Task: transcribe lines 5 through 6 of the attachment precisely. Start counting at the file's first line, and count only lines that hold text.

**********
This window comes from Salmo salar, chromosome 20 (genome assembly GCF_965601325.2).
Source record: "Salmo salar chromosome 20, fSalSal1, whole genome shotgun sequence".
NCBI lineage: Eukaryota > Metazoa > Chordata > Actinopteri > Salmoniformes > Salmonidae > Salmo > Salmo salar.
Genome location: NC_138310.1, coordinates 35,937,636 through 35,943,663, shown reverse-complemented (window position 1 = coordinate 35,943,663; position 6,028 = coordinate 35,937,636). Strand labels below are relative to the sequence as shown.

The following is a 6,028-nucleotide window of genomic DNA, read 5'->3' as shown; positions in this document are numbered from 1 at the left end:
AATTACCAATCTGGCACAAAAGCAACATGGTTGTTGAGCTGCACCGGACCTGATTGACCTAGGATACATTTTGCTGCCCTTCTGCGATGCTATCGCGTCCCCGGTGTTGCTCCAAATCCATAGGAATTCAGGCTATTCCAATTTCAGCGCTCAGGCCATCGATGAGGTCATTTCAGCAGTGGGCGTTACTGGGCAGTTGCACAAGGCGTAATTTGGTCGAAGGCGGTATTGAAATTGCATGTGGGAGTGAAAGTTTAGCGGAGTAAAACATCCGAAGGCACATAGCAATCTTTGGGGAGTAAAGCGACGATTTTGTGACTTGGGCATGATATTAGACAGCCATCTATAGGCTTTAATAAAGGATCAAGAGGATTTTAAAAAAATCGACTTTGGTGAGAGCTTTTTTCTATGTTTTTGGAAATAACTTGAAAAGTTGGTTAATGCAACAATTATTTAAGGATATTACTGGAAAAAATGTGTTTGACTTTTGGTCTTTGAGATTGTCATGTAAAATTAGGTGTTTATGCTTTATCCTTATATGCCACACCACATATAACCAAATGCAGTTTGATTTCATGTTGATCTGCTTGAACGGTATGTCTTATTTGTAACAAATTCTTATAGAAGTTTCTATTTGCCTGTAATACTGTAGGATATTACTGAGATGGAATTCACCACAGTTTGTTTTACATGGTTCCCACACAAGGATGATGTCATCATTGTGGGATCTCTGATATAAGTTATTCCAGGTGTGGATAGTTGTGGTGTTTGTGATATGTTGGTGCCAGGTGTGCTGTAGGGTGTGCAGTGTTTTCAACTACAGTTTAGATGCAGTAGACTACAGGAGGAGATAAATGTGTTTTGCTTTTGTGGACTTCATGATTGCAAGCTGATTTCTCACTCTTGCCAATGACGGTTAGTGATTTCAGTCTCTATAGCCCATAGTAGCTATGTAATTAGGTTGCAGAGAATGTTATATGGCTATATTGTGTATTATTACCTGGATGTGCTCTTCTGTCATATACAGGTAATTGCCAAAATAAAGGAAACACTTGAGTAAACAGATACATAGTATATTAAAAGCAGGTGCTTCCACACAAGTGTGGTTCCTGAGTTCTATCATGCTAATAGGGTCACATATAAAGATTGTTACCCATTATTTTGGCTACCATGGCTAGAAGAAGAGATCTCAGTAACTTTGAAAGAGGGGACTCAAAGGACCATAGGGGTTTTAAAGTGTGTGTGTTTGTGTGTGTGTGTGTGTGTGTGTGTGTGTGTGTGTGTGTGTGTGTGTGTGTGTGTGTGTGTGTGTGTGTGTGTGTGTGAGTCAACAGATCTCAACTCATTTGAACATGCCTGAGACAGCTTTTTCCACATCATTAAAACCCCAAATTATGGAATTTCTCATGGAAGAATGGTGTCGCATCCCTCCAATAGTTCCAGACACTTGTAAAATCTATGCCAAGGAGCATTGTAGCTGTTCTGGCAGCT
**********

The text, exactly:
The following is a 6,028-nucleotide window of genomic DNA, read 5'->3' as shown; positions in this document are numbered from 1 at the left end:
AATTACCAATCTGGCACAAAAGCAACATGGTTGTTGAGCTGCACCGGACCTGATTGACCTAGGATACATTTTGCTGCCCTTCTGCGATGCTATCGCGTCCCCGGTGTTGCTCCAAATCCATAGGAATTCAGGCTATTCCAATTTCAGCGCTCAGGCCATCGATGAGGTCATTTCAGCAGTGGGCGTTACTGGGCAGTTGCACAAGGCGTAATTTGGTCGAAGGCGGTATTGAAATTGCATGTGGGAGTGAAAGTTTAGCGGAGTAAAACATCCGAAGGCACATAGCAATCTTTGGGGAGTAAAGCGACGATTTTGTGACTTGGGCATGATATTAGACAGCCATCTATAGGCTTTAATAAAGGATCAAGAGGATTTTAAAAAAATCGACTTTGGTGAGAGCTTTTTTCTATGTTTTTGGAAATAACTTGAAAAGTTGGTTAATGCAACAATTATTTAAGGATATTACTGGAAAAAATGTGTTTGACTTTTGGTCTTTGAGATTGTCATGTAAAATTAGGTGTTTATGCTTTATCCTTATATGCCACACCACATATAACCAAATGCAGTTTGATTTCATGTTGATCTGCTTGAACGGTATGTCTTATTTGTAACAAATTCTTATAGAAGTTTCTATTTGCCTGTAATACTGTAGGATATTACTGAGATGGAATTCACCACAGTTTGTTTTACATGGTTCCCACACAAGGATGATGTCATCATTGTGGGATCTCTGATATAAGTTATTCCAGGTGTGGATAGTTGTGGTGTTTGTGATATGTTGGTGCCAGGTGTGCTGTAGGGTGTGCAGTGTTTTCAACTACAGTTTAGATGCAGTAGACTACAGGAGGAGATAAATGTGTTTTGCTTTTGTGGACTTCATGATTGCAAGCTGATTTCTCACTCTTGCCAATGACGGTTAGTGATTTCAGTCTCTATAGCCCATAGTAGCTATGTAATTAGGTTGCAGAGAATGTTATATGGCTATATTGTGTATTATTACCTGGATGTGCTCTTCTGTCATATACAGGTAATTGCCAAAATAAAGGAAACACTTGAGTAAACAGATACATAGTATATTAAAAGCAGGTGCTTCCACACAAGTGTGGTTCCTGAGTTCTATCATGCTAATAGGGTCACATATAAAGATTGTTACCCATTATTTTGGCTACCATGGCTAGAAGAAGAGATCTCAGTAACTTTGAAAGAGGGGACTCAAAGGACCATAGGGGTTTTAAAGTGTGTGTGTTTGTGTGTGTGTGTGTGTGTGTGTGTGTGTGTGTGTGTGTGTGTGTGTGTGTGTGTGTGTGTGTGTGTGTGTGTGTGTGAGTCAACAGATCTCAACTCATTTGAACATGCCTGAGACAGCTTTTTCCACATCATTAAAACCCCAAATTATGGAATTTCTCATGGAAGAATGGTGTCGCATCCCTCCAATAGTTCCAGACACTTGTAAAATCTATGCCAAGGAGCATTGTAGCTGTTCTGGCAGCT